FDA Withdraws Menu Labeling Guidance, Will Work on Rules

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The FDA has announced that it is immediately withdrawing its guidance to the food industry issued in August about how companies should do menu labeling. It will start formal rulemaking instead. Try some FDA-speak:

As stated in the draft guidance, certain provisions of section 4205 of the Affordable Care Act became requirements immediately upon enactment of the law. FDA also stated that it anticipated issuing the final guidance and enforcement policy in December 2010.FDA received many comments on the draft guidance and on a public docket which FDA opened to solicit comment.

Based, in part, on these comments, FDA now intends to complete the notice and comment rulemaking process for section 4205 before initiating enforcement activities and will not be publishing a final guidance on menu labeling at this time. FDA is required to issue proposed regulations to carry out provisions of section 4205 no later than March 23, 2011. FDA intends to meet this statutory deadline.

FDA believes that the expeditious completion of the rulemaking process for section 4205 will minimize uncertainty and confusion among all interested parties. This approach to implementing section 4205 will most rapidly lead to full and consistent availability of the newly required nutrition information for consumers.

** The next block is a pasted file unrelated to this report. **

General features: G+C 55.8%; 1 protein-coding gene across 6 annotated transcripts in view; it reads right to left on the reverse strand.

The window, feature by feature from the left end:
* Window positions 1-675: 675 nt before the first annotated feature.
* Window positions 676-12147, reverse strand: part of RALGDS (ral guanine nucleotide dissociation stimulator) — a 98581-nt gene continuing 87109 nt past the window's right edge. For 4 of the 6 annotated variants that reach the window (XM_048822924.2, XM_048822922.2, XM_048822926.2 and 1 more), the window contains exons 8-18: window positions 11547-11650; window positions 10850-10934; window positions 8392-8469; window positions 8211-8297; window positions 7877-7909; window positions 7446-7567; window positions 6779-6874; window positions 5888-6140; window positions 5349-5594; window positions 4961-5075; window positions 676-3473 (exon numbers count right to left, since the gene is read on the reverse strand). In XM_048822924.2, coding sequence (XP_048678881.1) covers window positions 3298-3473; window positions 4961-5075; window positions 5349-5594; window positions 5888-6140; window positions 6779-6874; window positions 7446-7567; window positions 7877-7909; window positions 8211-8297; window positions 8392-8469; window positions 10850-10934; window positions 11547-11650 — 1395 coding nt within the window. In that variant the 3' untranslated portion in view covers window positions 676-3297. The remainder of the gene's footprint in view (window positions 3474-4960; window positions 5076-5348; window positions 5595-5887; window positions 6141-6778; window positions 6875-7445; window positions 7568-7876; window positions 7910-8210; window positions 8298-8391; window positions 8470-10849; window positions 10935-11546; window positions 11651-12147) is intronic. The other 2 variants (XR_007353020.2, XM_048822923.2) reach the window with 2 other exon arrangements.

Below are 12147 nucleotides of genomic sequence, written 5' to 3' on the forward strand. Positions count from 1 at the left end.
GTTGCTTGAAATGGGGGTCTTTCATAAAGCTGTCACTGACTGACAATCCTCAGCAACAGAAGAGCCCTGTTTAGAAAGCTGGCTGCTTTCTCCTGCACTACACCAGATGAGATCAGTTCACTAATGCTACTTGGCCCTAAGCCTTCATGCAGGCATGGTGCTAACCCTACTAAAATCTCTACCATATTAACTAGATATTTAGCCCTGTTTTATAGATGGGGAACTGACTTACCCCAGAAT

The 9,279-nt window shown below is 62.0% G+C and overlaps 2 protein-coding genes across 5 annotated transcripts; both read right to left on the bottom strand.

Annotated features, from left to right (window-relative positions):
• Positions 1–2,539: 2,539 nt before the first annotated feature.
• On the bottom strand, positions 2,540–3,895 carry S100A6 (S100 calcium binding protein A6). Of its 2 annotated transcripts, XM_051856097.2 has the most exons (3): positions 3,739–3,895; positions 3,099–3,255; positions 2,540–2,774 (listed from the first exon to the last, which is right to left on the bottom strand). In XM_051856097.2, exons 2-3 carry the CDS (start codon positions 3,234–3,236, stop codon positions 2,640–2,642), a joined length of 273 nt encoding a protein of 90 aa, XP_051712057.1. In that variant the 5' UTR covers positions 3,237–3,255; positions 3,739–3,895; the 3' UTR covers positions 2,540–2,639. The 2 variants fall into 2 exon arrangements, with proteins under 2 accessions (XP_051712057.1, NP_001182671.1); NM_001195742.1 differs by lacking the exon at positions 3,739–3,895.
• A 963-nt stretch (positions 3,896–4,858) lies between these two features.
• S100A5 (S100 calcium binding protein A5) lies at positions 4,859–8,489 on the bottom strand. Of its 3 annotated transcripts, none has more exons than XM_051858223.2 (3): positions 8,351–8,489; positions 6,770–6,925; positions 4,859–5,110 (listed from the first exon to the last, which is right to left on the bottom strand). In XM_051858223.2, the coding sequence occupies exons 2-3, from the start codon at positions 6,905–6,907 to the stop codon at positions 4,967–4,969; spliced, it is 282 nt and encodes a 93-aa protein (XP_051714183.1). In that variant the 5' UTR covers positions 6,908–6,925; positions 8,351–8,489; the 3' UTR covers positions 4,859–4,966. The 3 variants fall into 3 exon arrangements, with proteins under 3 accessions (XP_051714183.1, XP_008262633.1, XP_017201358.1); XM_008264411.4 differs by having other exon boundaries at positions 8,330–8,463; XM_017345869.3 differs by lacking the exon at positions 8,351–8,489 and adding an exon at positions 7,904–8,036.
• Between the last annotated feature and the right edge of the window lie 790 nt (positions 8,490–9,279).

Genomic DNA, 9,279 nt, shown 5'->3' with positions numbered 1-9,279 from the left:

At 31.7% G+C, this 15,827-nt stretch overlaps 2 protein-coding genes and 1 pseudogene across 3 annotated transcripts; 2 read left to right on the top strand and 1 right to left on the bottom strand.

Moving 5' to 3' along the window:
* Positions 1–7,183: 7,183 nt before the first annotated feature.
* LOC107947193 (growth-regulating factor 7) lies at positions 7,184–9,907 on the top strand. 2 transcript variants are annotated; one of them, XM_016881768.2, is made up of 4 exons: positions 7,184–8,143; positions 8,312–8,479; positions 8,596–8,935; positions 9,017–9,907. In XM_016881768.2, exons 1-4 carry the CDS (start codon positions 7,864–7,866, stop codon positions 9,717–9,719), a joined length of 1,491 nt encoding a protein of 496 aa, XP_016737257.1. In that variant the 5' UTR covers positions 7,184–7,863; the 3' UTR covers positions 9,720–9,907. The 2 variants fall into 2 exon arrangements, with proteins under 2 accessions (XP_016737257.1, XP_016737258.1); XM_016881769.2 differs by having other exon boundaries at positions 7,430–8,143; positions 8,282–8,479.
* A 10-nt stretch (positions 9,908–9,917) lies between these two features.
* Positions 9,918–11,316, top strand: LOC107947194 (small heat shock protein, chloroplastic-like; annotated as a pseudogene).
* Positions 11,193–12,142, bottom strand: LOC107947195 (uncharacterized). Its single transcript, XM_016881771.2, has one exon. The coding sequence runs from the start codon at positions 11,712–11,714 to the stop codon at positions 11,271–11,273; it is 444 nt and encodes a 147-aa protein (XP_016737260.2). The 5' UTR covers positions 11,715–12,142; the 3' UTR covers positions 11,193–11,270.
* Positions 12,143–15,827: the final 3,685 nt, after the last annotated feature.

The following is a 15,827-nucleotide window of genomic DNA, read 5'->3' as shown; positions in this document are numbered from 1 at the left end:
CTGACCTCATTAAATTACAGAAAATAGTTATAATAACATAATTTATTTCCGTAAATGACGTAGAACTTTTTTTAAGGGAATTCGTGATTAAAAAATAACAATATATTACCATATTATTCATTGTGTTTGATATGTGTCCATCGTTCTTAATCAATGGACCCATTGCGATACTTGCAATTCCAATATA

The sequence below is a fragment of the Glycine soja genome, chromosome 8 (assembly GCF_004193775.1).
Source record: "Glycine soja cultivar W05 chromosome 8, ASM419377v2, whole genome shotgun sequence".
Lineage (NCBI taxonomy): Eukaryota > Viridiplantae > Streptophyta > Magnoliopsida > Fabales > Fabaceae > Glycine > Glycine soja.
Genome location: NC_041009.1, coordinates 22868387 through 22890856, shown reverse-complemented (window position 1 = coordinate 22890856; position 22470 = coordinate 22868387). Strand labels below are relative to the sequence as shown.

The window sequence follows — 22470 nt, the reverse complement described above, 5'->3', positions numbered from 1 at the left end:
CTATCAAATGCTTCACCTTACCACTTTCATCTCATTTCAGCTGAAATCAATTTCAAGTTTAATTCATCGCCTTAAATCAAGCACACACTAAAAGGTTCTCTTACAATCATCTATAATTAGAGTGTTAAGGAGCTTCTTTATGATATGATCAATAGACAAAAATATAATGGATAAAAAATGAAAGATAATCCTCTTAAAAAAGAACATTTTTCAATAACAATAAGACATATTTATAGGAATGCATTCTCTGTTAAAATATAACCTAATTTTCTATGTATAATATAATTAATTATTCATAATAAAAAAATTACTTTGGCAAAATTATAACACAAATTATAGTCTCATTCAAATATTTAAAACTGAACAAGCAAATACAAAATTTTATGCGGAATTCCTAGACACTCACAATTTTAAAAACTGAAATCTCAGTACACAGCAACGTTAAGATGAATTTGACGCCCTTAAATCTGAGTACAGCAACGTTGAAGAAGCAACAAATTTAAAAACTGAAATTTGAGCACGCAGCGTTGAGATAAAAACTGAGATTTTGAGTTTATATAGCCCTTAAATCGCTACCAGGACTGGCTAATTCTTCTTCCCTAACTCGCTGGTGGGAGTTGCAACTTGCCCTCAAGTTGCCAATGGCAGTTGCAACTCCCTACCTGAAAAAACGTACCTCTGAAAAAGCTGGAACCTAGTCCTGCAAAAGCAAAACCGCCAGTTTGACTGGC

I'm not sure how to translate this. I think it means that companies currently posting calories should continue to do so.

The FDA still needs time to work out some of the sticky details—calorie ranges like the ones used by Chipotle, for example. It intends to meet the legislated deadline for issuing rules a year from now. States and local communities currently requiring calorie labeling should continue to do so but should off on enforcement until then.

Let's not hurry these things.

Unsurprisingly, the restaurant industry "supports this approach." As The Packer put it, "Don't sweat menu labeling just yet. This just in from the FDA...."

Patience is a virtue. This will happen. Eventually.


This post also appears on foodpolitics.com.

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Presented by

Marion Nestle is a professor in the Department of Nutrition, Food Studies, and Public Health at New York University. She is the author of Food Politics, Safe Food, What to Eat, and Pet Food Politics. More

Nestle also holds appointments as Professor of Sociology at NYU and Visiting Professor of Nutritional Sciences at Cornell. She is the author of three prize-winning books: Food Politics: How the Food Industry Influences Nutrition and Health (revised edition, 2007), Safe Food: The Politics of Food Safety (2003), and What to Eat (2006). Her most recent book is Feed Your Pet Right: The Authoritative Guide to Feeding Your Dog and Cat. She writes the Food Matters column for The San Francisco Chronicle and blogs almost daily at Food Politics.

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